Summary: This is the 6th of 11 Studies in the Book of James and it talks about the importance of controlling the way we use our tongues, and the ill-effects of being careless with the use of our tongues. Special caution is suggested to those who are teachers of God's word.

James 3:1-2

My brethren, let not many of you become teachers, knowing that we shall receive a stricter judgment. 2 For we all stumble in many things. If anyone does not stumble in word, he is a perfect man, able also to bridle the whole body.

After talking about the importance of possessing a faith that results in works or action, James then goes on to talk about another important aspect, which is connected with communication and he goes into great detail to explain how we can actually do something about it if we want to. It concerns the use of our tongue, which is the main tool in verbal communication.

He begins by saying that not all of us should strive to become teachers because we who teach will be held accountable far more than those who are taught. We who have received more instruction and teaching, and teach others, will be judged more strictly than others who have received less. Since we are teaching, we should be the ones who lead by example. We cannot afford to teach one thing and practice the total opposite of what we teach. We would be hypocrites and though it might seem like we are deceiving those we teach, the only ones we are really deceiving are ourselves.

James goes on to say that we all make mistakes and commit sin in various ways, but if a person does not commit sin by the things he says, such a person is considered a perfect person and able to control the whole body. He seems to be saying that the most difficult thing to control in our bodies is our tongue. We can control the use of every other part of our bodies much easier than we can control the use of our tongues.

James 3:3-4

3 Indeed, we put bits in horses’ mouths that they may obey us, and we turn their whole body. 4 Look also at ships: although they are so large and are driven by fierce winds, they are turned by a very small rudder wherever the pilot desires.

James then begins to draw analogies from horses and ships, the two main modes of transportation back in the day. The horse was a fast means of transportation on land and the ship, a means of transportation at sea. Both these are powerful and bigger than man and yet man can control the direction both these move in a very simple way.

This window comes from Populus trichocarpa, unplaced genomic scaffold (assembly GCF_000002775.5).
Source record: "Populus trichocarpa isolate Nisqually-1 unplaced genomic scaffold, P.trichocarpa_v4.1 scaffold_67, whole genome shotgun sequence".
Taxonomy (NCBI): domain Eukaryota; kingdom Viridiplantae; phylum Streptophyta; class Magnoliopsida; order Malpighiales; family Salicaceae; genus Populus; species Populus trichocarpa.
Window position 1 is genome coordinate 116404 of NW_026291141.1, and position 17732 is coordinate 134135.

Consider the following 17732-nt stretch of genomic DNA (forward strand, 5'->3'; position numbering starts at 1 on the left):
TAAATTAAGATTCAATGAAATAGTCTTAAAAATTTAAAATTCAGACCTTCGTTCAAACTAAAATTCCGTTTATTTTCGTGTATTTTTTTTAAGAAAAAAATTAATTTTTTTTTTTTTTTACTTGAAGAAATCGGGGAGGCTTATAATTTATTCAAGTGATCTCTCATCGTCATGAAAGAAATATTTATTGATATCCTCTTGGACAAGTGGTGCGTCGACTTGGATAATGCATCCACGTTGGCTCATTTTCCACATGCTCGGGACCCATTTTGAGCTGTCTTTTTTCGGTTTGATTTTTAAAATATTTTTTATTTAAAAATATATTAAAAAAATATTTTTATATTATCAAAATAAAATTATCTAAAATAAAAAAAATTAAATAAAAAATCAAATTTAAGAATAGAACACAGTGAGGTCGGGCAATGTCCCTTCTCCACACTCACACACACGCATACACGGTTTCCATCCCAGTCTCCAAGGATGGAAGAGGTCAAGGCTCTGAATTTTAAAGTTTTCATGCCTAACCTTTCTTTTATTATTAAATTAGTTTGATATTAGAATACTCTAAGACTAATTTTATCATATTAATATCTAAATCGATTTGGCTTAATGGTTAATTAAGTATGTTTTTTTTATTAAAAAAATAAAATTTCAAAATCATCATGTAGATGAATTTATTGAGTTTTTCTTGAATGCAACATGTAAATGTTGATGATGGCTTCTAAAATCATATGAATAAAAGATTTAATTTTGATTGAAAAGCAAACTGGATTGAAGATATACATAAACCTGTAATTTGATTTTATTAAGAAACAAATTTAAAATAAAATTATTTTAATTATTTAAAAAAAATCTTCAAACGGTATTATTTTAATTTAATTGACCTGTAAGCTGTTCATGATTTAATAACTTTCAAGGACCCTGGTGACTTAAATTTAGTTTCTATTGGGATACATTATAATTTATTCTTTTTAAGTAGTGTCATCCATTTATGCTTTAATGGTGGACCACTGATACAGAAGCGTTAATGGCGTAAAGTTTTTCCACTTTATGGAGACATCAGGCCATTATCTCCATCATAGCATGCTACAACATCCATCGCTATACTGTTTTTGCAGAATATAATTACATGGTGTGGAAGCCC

Bits are used in horses’ mouths to control the direction the horse moves. If we want the horse to obey us, we use a bit placed in its mouth to do that. That small little piece of metal helps turn the whole body of the animal in whichever direction the rider chooses. Be it a race or a battle or just moving from one place to the other, the direction the horse moves, can be controlled by that small bit in its mouth.

Likewise, ships are huge vessels, and back in the day were driven by winds and not by engines as they are today. But yet the direction of such mighty ships, both then and now, is controlled by a rudder. When it comes to airplanes, the pilot uses the control wheel to turn the plane to the right or left, but that happens with the use of a small section on the planes’ wings called ailerons, which causes the turn in the aircraft. It’s similar with other modes of land transport that we use today, where it’s either a steering wheel or a handlebar that helps turn a car, bus, motorbike, cycle, etc. Wherever the ship captain, plane pilot, or car or bus driver chooses to turn the vehicle, all he does is turn one small part of the vehicle and the entire vehicle turns.

James 3:5-6

5 Even so the tongue is a little member and boasts great things. See how great a forest a little fire kindles! 6 And the tongue is a fire, a world of iniquity. The tongue is so set among our members that it defiles the whole body, and sets on fire the course of nature; and it is set on fire by hell.

In our bodies, there’s a small little member that can alter the direction our lives take – it’s our tongue. It can make boast of great things. How easy it is for us to boast about things we accomplish, or about the knowledge we possess or the things we possess, or the people we know, the skills we possess, etc. Before we know it, we’ve given rise to envy, coveting, fighting, and a whole lot of trouble.

James uses another analogy – this time a destructive one – it’s that of a forest fire. A very large forest fire usually starts off with a very small spark or small fire. This left unchecked can rage out of control causing destruction of lives and property in its path. We hear of so many forest fires happening across the globe today, some of them explained and some unexplained but all of them caused by a spark or a fire.

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